Ans: Knowing that the longer the fatty acid chain the higher the melting point and that more double bonds lead to lower melting points, plant fats are likely to be shorter and primarily unsaturated or monounsaturated, while animal fats are more often polyunsaturated.
  Section:  11.2



51.  Phosphoglycerides have common but varying structural features. Describe which structural features are common to all phosphoglycerides and which ones vary. Draw correlations between structural variability and membrane function.
  Ans: All phosphoglycerides contain a glycerol backbone with two fatty acid chains attached through ester bonds to two of the hydroxyls. The third hydroxyl is attached by a phosphoester bond to phosphate, which is then attached to one of several alcohols. This amphipathic structure forms a bilayer in aqueous solutions, so that even with the differences identified as follows, phosphoglycerides form a stable hydrophobic barrier between the cell’s interior and its surroundings. The differences are seen in the length and saturation of the fatty acids, and the chemical nature of the alcohol attached to the phosphate. Fatty acid differences affect the fluidity of the membrane and the chemical nature of the alcohol provides multiple functional sites on the membrane surfaces.
  Section:  11.2


52. Draw the structure of sphingomyelin and label the linkages in this structure.
  Ans: See Figure 12.6
  Section:  12.3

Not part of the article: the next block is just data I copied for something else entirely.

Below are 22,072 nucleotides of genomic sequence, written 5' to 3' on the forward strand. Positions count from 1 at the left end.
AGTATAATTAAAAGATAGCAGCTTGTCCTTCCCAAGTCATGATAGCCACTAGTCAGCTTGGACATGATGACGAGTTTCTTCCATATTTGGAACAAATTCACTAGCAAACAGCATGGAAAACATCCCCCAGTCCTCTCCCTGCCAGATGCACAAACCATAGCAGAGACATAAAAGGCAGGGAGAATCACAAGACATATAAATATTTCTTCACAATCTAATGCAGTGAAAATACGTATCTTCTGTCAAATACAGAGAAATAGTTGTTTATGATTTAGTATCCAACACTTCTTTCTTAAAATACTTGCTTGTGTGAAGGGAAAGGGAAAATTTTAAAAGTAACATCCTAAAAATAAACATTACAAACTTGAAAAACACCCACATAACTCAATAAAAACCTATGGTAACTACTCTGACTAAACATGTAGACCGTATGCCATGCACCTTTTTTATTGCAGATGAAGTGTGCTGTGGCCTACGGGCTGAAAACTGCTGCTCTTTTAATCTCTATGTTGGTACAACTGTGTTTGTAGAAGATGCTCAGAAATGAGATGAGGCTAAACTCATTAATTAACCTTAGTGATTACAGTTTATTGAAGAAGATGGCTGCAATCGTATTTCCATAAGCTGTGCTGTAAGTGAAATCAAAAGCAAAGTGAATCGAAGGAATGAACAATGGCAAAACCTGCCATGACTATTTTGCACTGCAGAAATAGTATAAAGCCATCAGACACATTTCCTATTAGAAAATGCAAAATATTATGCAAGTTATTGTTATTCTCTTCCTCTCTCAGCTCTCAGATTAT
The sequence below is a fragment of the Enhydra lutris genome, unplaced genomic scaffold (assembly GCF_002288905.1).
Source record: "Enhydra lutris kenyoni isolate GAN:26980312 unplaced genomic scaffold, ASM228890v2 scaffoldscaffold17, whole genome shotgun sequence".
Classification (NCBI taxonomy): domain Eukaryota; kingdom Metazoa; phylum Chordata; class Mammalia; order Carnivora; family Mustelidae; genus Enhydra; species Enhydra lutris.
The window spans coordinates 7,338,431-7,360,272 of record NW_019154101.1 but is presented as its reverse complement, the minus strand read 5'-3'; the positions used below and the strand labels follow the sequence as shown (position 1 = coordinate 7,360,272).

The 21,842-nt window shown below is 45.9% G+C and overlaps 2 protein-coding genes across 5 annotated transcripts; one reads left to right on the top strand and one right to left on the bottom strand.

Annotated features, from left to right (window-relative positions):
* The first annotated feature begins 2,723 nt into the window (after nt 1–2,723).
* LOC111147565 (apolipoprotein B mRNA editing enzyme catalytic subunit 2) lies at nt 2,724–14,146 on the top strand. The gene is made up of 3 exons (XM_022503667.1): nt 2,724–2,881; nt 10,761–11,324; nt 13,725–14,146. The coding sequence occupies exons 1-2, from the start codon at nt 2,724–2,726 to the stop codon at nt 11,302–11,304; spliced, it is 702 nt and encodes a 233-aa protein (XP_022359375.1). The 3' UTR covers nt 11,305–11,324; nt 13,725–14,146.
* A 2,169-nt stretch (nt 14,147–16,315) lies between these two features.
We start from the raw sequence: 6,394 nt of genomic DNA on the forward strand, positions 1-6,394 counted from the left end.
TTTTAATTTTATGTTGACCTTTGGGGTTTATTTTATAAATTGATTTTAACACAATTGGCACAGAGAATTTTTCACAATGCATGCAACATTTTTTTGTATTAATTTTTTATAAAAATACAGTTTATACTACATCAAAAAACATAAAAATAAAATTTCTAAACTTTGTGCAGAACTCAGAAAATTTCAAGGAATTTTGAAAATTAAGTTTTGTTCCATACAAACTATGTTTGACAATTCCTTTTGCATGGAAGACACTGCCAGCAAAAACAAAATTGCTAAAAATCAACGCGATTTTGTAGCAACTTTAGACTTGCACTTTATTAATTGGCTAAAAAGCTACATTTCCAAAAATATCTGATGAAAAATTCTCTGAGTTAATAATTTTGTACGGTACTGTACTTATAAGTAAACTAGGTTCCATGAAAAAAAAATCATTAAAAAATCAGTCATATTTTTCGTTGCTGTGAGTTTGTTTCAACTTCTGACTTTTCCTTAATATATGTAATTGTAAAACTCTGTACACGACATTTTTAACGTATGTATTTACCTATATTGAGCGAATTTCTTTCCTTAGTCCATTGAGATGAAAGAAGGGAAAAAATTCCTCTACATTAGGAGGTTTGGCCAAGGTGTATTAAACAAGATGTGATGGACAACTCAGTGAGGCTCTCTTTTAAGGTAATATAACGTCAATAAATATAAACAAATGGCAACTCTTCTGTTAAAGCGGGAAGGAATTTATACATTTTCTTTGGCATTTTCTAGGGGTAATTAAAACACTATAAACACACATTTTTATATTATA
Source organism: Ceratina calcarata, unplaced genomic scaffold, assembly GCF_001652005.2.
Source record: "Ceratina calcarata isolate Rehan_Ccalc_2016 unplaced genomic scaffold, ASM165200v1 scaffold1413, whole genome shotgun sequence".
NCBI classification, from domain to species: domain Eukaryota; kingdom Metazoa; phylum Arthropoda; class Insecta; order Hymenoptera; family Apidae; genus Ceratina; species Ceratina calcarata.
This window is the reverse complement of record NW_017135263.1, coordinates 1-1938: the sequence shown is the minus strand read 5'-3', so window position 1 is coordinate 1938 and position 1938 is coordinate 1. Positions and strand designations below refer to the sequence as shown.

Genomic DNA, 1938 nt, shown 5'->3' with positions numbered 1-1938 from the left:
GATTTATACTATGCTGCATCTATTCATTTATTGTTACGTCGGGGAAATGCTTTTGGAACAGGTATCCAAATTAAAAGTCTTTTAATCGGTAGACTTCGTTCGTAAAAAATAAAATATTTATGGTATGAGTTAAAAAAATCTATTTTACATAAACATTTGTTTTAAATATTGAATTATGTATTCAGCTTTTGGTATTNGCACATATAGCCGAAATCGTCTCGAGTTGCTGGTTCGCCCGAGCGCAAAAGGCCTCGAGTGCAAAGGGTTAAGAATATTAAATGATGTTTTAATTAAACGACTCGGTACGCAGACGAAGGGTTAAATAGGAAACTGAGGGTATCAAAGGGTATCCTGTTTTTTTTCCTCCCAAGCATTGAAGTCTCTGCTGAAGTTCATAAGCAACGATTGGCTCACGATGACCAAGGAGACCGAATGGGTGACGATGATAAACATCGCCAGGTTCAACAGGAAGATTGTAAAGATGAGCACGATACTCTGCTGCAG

Chapter 21   The Proton-Motive Force



Matching Questions

Use the following to answer questions 1-10:


Choose the correct answer from the list below. Not all of the answers will be used.

  1. a) Peter Mitchell
  2. b) chemiosmotic theory
  3. c) binding-change
  4. d) loose
  5. e) ATP
  6. f) entropy
  7. g) α subunit
  8. h) tight
  9. i) glycerol 3-phosphate shuttle
  10. j) c ring
  11. k) ATP-ADP translocase
  12. l) malate-aspartate shuttle
  13. m) Sir Hans Krebs


1. ____________ The thermodynamic driving force of ATP synthesis due to pumping of protons.


  Ans:  f
  Section:  21.3


2. ____________ first described the chemiosmotic hypothesis.


  Ans:  a
  Section:  21.1


3. ____________ is the mechanism for the proton-driven ATP synthesis.


  Ans:  c
  Section:  21.1


4. ____________ Which form of the ATPase subunits is responsible for phosphorylation of ADP?


  Ans:  h
  Section:  21.1


5. ____________ Rotation of this, driven by proton gradient, powers ATP synthesis.


  Ans:  j
  Section:  21.1


6. ____________ ADP transport into the mitochondria is coupled to the export of __________.
  Ans:  e
  Section:  21.2


7. ____________ Dihydroxyacetone phosphate is part of the ______________  shuttle.


  Ans:  i
  Section:  21.2


8. ____________ This is the name given to the hypothesis proposed by Peter Mitchell to explain how ATP synthesis is coupled to electron transport.


  Ans:  b
  Section:  21.1


9. ____________ Atractyloside inhibits this mitochondrial protein.